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posted on 10/7/2017

The Mazda Rotary Engine

Celebrating an icon

 

As the rotary engine celebrates its 50th revolutionary year, it’s time to look back and highlight some of its most legendary moments.

It was the decade of icons – an era defined by The Beatles, JFK, free love and civil rights. But as America was preparing to take one giant leap for mankind, Mazda was working its way into the history books with an unexpected icon of its own: The Wankel Rotary Engine.

Built to be smaller, lighter and more efficient than the standard reciprocating engine, Wankel’s design was a revolution in automotive engineering – transforming our understanding of the internal combustion engine forever.

WINNING THE ENGINEERING RACE IN MORE WAYS THAN ONE

For a decade, automakers across the globe had been engaged in a race to commercialise the German invention before anyone else. But against all odds, Mazda came out on top. We did this by solving a number of technological challenges that had thwarted mass-production since its conception in 1957.

The Rotary Engine turned out to be an outstanding performer. This provided an exciting opportunity to enter the exhilarating world of motorsports. Success soon followed, further highlighting our innovation excellence on the world stage.

The result is an engine that’s lighter, more durable and a lot smoother to drive – an entirely different proposition to the reciprocating engine, where each of these processes happens within its own individual cylinder.

Remembering the cars that made history

Over the last half century, we have engineered more than 20 class-leading vehicles incorporating the rotary engine. But with every decade that’s passed, at least one has left a particularly memorable mark on the automotive world.

 

The world’s first twin-rotor rotary engine car was launched in May 1967. 

Its low, streamlined silhouette and futuristic body took full advantage of the compact rotary engine and marked the dawn of a new era in driving pleasure.

940kg

Vehicle weight

4-speed M

Transmission

7000rpm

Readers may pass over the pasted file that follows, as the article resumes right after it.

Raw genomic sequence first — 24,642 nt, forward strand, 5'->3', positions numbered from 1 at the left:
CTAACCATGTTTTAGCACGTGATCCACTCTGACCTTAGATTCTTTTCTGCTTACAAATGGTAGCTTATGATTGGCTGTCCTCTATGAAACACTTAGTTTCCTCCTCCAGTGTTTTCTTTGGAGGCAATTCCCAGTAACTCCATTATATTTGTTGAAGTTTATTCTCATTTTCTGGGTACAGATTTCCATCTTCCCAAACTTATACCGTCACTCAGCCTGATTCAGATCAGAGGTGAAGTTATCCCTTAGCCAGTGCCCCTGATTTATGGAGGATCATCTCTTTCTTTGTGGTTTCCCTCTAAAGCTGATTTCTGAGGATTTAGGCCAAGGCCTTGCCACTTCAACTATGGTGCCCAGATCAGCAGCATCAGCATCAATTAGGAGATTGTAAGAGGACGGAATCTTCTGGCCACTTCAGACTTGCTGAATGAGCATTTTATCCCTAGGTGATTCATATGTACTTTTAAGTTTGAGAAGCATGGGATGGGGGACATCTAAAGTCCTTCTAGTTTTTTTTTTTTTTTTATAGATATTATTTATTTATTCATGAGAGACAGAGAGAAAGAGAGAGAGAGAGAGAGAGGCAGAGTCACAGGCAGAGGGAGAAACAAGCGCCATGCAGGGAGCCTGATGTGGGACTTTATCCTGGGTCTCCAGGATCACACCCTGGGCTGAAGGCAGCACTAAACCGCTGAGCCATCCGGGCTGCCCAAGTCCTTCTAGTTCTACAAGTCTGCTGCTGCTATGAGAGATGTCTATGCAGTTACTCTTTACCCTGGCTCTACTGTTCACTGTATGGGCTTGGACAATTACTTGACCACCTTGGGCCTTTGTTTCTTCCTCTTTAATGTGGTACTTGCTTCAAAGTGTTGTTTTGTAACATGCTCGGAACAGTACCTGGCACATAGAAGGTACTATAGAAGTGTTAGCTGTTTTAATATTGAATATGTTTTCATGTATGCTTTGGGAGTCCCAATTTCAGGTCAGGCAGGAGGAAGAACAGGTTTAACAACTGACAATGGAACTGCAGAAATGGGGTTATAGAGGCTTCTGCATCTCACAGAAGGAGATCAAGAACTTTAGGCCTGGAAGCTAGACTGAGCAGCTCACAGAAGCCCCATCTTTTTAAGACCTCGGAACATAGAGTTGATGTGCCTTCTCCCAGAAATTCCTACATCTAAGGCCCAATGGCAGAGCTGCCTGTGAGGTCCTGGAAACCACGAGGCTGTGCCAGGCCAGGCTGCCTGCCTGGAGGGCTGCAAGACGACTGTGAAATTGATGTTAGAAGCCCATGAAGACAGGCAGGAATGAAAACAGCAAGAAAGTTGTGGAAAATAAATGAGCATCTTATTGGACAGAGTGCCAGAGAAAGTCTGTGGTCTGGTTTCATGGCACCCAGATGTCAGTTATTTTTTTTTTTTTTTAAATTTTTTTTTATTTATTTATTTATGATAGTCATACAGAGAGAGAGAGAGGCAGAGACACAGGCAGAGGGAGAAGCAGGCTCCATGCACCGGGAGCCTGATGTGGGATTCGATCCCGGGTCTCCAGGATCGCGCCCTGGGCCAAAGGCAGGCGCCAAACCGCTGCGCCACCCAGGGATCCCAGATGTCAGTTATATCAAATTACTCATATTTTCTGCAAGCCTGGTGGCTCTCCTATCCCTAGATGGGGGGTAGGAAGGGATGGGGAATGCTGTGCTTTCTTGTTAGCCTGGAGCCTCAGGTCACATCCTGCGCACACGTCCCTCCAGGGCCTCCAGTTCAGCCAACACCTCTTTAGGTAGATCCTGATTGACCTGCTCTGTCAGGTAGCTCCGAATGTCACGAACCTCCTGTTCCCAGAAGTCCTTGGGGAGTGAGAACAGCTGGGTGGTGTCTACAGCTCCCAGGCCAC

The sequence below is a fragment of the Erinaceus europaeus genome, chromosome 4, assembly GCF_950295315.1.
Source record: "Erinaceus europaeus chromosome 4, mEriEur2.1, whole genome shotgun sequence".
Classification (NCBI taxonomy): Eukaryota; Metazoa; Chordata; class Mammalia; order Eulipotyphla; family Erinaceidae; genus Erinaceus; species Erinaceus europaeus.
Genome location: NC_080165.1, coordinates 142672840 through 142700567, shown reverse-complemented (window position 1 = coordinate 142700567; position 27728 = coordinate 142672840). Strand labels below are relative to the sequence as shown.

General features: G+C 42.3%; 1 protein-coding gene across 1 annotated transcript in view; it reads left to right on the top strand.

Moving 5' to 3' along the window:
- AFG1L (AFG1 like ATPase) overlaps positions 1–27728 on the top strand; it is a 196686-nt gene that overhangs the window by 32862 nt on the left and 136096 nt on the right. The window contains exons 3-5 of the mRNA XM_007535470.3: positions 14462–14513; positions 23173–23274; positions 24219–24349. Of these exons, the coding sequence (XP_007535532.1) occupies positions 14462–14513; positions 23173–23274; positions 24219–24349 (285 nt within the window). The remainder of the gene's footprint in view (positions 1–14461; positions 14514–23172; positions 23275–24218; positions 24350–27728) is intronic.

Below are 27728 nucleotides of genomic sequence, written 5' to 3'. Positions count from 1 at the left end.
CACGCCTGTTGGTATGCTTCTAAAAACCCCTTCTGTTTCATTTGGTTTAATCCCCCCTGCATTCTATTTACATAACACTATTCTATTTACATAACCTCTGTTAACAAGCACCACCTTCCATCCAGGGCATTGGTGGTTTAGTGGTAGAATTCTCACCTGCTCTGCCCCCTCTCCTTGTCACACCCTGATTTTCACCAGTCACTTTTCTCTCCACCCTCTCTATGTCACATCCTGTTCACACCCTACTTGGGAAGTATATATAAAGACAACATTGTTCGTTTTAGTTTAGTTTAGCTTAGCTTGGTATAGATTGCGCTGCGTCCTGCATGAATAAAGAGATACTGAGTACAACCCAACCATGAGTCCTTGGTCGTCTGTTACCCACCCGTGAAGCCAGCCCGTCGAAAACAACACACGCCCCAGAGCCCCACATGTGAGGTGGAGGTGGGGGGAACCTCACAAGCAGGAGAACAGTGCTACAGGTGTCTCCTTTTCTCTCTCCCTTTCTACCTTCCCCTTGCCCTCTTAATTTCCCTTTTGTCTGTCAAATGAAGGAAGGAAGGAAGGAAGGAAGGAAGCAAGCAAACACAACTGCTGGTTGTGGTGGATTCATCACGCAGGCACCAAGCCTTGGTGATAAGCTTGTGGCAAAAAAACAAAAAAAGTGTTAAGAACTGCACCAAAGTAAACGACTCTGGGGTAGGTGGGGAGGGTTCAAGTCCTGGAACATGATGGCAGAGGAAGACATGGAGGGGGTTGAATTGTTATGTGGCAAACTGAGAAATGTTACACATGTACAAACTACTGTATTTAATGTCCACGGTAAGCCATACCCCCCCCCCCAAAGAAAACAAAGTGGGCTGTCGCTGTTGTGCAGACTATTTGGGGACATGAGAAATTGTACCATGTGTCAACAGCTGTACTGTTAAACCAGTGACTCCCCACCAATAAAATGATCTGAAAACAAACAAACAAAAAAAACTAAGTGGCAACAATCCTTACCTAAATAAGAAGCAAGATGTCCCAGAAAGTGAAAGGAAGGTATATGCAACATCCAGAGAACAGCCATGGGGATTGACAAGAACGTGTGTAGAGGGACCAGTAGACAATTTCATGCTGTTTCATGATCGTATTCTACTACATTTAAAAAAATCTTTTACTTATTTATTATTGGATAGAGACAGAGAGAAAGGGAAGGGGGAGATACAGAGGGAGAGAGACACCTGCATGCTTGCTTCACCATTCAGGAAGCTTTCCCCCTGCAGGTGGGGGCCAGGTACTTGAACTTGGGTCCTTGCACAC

Maximum output

10A

Engine type

185km/h

Maximum speed

491cc x2

Displacement

 

Launched in September 1971, the RX-3 was one of Mazda's most successful race winners.

It began by immediately winning the Fuji 500 before a string of successes. It also had a few Australian racing teams quaking in their boots, challenging the field in the 1975 Bathurst 1000 before finishing fifth outright and first in it's class.

875kg

Vehicle weight

4-speed M

Transmission

7000rpm

Maximum output

10A

Engine type

175km/h

Maximum speed

1491cc

Displacement

 

Developed for the ultimate driving thrill, the iconic second-generation RX-7 was launched in 1985. 

It featured a powerful and responsive 13B-VDEI naturally aspirated rotary engine. This, combined with its refined body silhouette, made it one of the great sports cars of its time.

1210kg

Vehicle weight

5-speed M

Transmission

146hp

Power output

13B-VDEI

Engine type

182Nm

Maximum torque

6.1 sec

0 - 100km/h

 

At the legendary 24 Hours of Le Mans Race in 1991 Mazda made history with the 787B. 

At the legendary 24 Hours of Le Mans Race in 1991 the 787B made history. It became the first, and still the only, Japanese-built car to win the race. It's also still the only car to win that was powered by a Wankel rotary engine. It was a defining moment and one that will forever be remembered as one of Mazda's greatest triumphs.

830kg

Vehicle weight

5-speed M

Transmission

930hp

Power output

R26B

Engine type

4932.2km

Le Mans km finished

694kW

Max output

 

The RX-8, which debuted in April 2003, featured the new-generation RENESIS rotary engine. 

As a new-concept genuine sports car with high levels of environmental and safety performance, the RX-8 won many awards, including the 2004 Automotive Research and Journalist’s Car of the Year Award.

1310kg

Vehicle weight

6-speed M

Transmission

8200rpm

Maximum torque

13B-MSP

Engine type

170kW

Max output

654cc x2

Displacement

The future of the rotary

In 2012, Mazda Japan announced it would be putting the rotary engine out to pasture with the discontinuation of the legendary RX-8. But since then, the internet has been awash with rumours claiming a rotary resurrection.

This may have something to do with the fact that our engineers are currently working on ways of using rotary technology to extend the driving range of electric cars. It may also be due to the unveiling of the new Mazda RX-VISION – a concept vehicle that beautifully combines the power and performance of rotary tech with the style and command of our signature KODO – Soul of Motion design.

Whichever it is, we can confirm that Mazda will continue to explore the potential application of rotary technology, and that driven by our willingness to take on any challenge – big or small – the wheels of our rotary history will continue to turn.